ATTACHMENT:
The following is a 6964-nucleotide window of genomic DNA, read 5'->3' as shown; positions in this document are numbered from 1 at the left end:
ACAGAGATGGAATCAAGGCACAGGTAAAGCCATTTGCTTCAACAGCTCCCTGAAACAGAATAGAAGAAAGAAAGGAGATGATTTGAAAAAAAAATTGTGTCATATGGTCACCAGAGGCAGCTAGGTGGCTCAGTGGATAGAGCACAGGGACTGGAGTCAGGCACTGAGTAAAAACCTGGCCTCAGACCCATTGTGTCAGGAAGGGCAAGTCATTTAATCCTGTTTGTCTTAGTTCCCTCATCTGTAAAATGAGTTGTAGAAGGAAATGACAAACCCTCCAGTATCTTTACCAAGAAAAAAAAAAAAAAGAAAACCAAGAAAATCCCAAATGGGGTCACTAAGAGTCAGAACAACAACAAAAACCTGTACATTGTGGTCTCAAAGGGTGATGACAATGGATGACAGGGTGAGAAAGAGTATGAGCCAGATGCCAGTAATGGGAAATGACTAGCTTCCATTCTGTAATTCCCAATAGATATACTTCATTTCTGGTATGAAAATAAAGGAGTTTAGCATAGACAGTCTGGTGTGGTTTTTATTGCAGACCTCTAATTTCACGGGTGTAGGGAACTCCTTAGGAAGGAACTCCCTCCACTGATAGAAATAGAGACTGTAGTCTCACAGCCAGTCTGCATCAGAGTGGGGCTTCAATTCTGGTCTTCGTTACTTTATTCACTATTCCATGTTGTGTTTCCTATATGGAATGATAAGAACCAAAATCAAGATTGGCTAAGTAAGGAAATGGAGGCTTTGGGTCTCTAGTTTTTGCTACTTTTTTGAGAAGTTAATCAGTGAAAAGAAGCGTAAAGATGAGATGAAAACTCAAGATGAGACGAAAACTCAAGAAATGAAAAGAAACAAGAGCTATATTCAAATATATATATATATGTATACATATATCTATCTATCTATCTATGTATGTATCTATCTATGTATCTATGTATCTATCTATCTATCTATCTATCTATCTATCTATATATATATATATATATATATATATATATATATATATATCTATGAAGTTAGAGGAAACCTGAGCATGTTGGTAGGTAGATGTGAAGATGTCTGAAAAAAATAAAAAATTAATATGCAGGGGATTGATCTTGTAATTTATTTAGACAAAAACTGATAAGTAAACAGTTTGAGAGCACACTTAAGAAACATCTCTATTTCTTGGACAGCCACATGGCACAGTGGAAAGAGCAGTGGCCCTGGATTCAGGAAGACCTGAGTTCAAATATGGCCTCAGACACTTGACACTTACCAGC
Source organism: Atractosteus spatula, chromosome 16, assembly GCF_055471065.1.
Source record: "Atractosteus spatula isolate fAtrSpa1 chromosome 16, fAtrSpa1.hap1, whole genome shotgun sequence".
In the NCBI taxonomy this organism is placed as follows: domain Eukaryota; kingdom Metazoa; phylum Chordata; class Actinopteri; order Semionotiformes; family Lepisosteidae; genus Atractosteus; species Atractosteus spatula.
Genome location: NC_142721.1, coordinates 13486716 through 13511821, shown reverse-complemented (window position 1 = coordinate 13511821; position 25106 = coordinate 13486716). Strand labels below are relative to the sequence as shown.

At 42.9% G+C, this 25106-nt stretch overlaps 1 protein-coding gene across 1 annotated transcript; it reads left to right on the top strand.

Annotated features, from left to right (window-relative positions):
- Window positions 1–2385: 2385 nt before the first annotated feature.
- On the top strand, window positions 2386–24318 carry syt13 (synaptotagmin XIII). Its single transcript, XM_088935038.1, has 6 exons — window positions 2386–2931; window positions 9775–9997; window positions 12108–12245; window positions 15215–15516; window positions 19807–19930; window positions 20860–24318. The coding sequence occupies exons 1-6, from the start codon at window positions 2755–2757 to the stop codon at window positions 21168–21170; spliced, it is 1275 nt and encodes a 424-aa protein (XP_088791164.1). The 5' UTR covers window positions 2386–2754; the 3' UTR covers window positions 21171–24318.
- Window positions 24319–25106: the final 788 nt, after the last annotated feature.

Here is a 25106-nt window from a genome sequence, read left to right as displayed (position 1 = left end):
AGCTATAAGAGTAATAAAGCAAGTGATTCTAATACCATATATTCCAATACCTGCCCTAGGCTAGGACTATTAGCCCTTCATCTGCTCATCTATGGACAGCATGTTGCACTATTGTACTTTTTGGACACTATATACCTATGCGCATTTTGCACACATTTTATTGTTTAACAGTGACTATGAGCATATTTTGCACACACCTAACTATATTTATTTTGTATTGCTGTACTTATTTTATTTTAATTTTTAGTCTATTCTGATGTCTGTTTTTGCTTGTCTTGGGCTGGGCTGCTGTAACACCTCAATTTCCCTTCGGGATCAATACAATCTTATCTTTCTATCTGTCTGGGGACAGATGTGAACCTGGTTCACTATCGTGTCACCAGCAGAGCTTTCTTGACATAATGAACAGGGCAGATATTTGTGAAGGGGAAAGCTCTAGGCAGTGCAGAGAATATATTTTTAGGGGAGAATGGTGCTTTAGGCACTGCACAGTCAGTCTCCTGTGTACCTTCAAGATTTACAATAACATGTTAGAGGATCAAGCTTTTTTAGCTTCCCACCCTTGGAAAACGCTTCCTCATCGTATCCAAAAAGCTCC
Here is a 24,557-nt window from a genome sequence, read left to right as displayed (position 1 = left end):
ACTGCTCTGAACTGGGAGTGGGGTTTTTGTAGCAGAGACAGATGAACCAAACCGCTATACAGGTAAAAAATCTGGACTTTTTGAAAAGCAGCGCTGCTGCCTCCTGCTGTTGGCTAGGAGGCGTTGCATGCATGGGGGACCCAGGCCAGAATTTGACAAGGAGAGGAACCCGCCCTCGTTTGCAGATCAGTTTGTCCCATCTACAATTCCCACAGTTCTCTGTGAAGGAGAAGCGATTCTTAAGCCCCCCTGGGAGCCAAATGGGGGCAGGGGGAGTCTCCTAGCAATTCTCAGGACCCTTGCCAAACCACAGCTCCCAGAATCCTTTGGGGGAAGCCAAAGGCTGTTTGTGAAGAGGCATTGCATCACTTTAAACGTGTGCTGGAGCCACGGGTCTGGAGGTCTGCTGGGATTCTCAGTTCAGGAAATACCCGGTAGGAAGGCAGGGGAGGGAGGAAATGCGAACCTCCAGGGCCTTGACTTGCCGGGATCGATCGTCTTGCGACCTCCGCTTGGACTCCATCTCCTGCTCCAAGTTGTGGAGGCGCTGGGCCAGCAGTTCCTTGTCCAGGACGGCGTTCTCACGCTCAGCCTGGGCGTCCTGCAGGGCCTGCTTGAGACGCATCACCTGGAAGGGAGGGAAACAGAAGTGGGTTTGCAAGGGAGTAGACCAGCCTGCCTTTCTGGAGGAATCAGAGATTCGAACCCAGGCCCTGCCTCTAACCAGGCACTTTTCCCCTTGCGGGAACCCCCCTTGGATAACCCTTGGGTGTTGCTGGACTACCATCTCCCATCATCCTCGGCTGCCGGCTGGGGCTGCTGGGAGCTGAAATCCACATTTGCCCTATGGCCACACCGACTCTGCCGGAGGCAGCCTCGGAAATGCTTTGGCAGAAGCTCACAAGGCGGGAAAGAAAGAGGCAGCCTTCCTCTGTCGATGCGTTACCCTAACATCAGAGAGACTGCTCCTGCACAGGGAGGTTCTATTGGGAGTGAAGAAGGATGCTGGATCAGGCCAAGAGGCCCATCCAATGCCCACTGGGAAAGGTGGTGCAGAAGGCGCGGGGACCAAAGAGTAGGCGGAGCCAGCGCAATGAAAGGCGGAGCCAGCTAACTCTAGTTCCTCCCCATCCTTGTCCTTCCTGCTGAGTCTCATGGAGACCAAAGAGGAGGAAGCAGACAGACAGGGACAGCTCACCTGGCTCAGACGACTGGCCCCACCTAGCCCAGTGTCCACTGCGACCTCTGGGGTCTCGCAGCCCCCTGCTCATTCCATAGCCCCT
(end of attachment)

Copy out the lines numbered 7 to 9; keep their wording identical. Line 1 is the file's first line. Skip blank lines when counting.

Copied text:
At 42.9% G+C, this 25106-nt stretch overlaps 1 protein-coding gene across 1 annotated transcript; it reads left to right on the top strand.

Annotated features, from left to right (window-relative positions):
- Window positions 1–2385: 2385 nt before the first annotated feature.